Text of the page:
Struth initially studied painting at the Düsseldorf Kunstakademie under the eye of the once-unheralded professor Gerhard Richter, and then as one of the academy’s first photographic students under the aegis of Bernd and Hilla Becher. That period culminated in a residency at New York, during which Struth created dispassionate studies of the Manhattan cityscape that positioned him as the Bechers’ standard-bearer; a photographer whose studies of the built landscape can reveal, if you look closely enough, secret human histories.

Cern, then, is the perfect subject for Struth. This machine has been built to answer the questions of our existence. Its surfaces hold clues to its secrets within, secrets that might forever evade our full understanding.

Thomas Struth’s ProtoDUNE, EHN 1, CERN, Prévessin-Moens 2023 (2023) Courtesy Galerie Max Hetzler

Maisie Cousins

TJ Boulting, 59 Riding House Street, W1W 7EG, until 17 June

TJ Boulting was the first gallery to display Maisie Cousins’s photography. Her first exhibition, hosted by the gallery in 2017, was titled grass, peonie, bum. The title of the show matched its content: not exactly subtle, not very elegant. But direct, garish and overly sensual.

Cousins recently moved out of London to live in a seaside town on the south coast with her first child. Her new series is titled Walking Back To Happiness and seems to mediate, with an ambiguous, multivalent power, on her move away from the city—and away from the adrenal rush of care-free youth.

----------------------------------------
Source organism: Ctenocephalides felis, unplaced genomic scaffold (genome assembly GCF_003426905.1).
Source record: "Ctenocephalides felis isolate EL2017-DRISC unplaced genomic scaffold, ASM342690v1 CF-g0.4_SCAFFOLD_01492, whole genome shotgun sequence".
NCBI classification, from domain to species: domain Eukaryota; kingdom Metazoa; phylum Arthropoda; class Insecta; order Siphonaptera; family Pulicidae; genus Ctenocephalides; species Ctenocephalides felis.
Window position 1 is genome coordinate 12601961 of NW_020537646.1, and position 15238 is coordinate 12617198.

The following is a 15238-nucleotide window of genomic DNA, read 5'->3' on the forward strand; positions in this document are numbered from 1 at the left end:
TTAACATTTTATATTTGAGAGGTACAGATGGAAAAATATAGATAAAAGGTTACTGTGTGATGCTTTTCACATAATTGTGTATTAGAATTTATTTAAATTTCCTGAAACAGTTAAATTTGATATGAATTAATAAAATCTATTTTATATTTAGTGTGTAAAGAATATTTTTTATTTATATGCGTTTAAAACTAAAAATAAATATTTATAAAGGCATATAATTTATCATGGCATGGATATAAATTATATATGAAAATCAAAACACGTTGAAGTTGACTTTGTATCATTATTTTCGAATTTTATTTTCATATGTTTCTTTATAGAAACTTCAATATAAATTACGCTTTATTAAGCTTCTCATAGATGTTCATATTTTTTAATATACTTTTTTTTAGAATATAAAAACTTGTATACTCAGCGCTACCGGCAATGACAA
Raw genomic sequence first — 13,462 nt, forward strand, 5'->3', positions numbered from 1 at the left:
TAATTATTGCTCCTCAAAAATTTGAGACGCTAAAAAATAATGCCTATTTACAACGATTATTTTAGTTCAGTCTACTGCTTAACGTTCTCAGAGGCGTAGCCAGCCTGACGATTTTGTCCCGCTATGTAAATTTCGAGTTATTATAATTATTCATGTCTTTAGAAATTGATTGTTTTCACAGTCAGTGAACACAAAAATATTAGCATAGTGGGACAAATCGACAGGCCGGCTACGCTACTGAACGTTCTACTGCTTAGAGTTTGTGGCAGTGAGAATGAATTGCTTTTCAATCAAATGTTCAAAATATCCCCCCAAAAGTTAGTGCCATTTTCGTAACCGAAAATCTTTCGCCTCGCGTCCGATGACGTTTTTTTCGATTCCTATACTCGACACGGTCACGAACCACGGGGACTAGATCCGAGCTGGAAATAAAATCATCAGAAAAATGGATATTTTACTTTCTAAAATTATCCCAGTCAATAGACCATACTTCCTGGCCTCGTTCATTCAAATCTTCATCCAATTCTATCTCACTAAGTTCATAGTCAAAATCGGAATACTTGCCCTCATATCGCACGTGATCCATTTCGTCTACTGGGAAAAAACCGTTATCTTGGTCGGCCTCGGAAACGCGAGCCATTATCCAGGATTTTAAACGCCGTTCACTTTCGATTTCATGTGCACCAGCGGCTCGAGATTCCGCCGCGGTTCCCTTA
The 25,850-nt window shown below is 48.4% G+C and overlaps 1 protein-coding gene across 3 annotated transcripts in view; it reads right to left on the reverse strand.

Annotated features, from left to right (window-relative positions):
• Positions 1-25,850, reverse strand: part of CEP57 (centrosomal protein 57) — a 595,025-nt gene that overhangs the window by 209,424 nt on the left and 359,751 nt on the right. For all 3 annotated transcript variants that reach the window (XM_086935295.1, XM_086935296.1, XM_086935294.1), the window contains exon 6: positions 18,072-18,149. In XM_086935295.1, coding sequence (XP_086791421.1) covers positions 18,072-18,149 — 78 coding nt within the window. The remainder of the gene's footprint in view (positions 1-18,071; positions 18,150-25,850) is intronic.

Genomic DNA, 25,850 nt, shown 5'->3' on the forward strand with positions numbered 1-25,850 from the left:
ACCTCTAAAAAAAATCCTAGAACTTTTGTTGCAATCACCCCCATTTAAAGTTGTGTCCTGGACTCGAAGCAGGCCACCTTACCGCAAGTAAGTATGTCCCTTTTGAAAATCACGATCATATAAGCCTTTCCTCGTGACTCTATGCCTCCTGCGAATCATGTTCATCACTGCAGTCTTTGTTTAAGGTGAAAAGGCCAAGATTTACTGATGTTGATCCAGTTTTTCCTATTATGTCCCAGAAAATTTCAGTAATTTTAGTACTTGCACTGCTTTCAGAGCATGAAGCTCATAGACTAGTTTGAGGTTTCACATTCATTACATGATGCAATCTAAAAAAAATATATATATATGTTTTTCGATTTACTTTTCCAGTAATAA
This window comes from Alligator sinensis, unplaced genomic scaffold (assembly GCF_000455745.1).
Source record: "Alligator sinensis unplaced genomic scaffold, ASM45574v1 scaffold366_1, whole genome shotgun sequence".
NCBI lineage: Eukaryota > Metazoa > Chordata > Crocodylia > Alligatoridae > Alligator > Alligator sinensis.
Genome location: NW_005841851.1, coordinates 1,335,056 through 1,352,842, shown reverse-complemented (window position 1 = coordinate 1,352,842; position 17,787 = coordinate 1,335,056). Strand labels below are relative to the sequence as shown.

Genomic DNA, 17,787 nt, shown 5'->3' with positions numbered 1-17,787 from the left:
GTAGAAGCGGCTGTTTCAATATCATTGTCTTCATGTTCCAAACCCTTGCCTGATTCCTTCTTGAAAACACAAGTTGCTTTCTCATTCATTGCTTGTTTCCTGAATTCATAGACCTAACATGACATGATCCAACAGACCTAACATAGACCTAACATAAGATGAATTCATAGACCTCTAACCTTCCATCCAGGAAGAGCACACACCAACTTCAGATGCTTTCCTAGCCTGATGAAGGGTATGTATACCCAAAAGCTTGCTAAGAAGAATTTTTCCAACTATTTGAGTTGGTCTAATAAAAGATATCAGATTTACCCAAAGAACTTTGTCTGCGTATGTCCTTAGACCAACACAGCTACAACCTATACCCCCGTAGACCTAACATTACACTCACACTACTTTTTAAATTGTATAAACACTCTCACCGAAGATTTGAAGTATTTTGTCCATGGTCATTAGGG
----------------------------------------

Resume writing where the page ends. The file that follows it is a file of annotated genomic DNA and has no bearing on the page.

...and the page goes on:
The photography on display here—including, most notably, a series of images created via an artificial-intelligence image generator— communicate complicated feelings about her childhood, her family, her responsibilities as a young mother and her relationship with the town she now calls home. The AI images are a machine’s response to a series of childhood memories Cousins fed it as ‘prompts’, while her photographs focus on the seaside paraphernalia that is designed to appeal to small children—sweets, inflatable or plasticised toys, theme park rides. The artist is interested in “the uncanny”, she says, and how this relates to the feelings of “nostalgia, feeling of uncertainty and unease” which we all carry around inside of us.